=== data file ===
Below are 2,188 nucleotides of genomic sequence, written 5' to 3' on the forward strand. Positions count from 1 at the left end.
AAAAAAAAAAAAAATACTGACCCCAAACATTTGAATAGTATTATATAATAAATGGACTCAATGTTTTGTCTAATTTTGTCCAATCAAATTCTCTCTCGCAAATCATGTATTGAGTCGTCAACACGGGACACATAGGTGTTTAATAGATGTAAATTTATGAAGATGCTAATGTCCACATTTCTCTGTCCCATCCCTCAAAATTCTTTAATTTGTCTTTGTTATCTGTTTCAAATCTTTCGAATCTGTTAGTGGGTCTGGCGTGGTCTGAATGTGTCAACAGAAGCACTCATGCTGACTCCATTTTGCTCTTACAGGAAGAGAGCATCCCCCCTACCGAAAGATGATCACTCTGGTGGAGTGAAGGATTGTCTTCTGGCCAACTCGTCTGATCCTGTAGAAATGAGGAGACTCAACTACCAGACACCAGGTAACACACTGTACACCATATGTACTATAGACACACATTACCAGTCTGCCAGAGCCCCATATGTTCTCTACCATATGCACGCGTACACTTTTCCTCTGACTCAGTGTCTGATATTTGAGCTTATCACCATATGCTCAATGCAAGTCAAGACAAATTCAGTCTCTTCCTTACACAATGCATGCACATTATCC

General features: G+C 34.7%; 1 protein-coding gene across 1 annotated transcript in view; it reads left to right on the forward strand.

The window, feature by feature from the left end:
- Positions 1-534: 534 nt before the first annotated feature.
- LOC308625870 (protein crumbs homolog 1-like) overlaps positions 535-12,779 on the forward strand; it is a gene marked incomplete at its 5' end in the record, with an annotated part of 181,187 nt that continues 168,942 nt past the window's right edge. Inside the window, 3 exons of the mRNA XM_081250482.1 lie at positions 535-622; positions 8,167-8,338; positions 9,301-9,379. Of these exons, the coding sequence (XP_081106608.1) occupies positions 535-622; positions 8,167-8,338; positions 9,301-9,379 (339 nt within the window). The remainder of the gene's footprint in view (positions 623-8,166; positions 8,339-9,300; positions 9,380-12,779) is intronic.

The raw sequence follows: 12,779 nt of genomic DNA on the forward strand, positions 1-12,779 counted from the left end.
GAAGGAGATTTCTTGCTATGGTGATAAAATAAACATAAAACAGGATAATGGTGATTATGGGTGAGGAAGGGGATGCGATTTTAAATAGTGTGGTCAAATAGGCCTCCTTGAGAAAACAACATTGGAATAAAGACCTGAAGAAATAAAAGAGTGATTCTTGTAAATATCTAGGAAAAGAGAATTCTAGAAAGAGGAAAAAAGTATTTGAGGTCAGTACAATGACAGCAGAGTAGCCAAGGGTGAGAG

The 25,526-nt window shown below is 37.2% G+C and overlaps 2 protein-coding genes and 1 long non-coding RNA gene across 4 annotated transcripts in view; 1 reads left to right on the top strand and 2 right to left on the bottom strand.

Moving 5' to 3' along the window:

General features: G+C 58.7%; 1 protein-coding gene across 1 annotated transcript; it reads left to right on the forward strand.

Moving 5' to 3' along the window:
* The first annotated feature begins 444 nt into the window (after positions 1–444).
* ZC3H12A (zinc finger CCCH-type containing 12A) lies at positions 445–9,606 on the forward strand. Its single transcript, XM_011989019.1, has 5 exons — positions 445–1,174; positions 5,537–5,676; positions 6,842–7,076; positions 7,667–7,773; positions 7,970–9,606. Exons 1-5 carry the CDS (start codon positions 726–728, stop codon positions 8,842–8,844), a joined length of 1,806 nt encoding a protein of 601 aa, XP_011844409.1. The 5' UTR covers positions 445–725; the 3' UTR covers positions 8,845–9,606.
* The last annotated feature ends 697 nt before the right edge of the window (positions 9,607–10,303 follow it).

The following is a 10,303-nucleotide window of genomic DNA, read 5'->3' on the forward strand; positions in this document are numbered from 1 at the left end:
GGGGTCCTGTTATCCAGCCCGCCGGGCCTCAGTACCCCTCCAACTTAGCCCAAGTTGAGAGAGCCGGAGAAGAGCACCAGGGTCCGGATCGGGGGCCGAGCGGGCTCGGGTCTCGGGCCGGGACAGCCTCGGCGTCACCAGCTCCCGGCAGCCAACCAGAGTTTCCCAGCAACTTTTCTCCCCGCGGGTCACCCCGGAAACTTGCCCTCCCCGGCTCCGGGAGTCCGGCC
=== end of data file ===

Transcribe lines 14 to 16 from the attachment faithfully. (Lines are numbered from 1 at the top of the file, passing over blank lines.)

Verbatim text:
* ZC3H12A (zinc finger CCCH-type containing 12A) lies at positions 445–9,606 on the forward strand. Its single transcript, XM_011989019.1, has 5 exons — positions 445–1,174; positions 5,537–5,676; positions 6,842–7,076; positions 7,667–7,773; positions 7,970–9,606. Exons 1-5 carry the CDS (start codon positions 726–728, stop codon positions 8,842–8,844), a joined length of 1,806 nt encoding a protein of 601 aa, XP_011844409.1. The 5' UTR covers positions 445–725; the 3' UTR covers positions 8,845–9,606.
* The last annotated feature ends 697 nt before the right edge of the window (positions 9,607–10,303 follow it).

The following is a 10,303-nucleotide window of genomic DNA, read 5'->3' on the forward strand; positions in this document are numbered from 1 at the left end: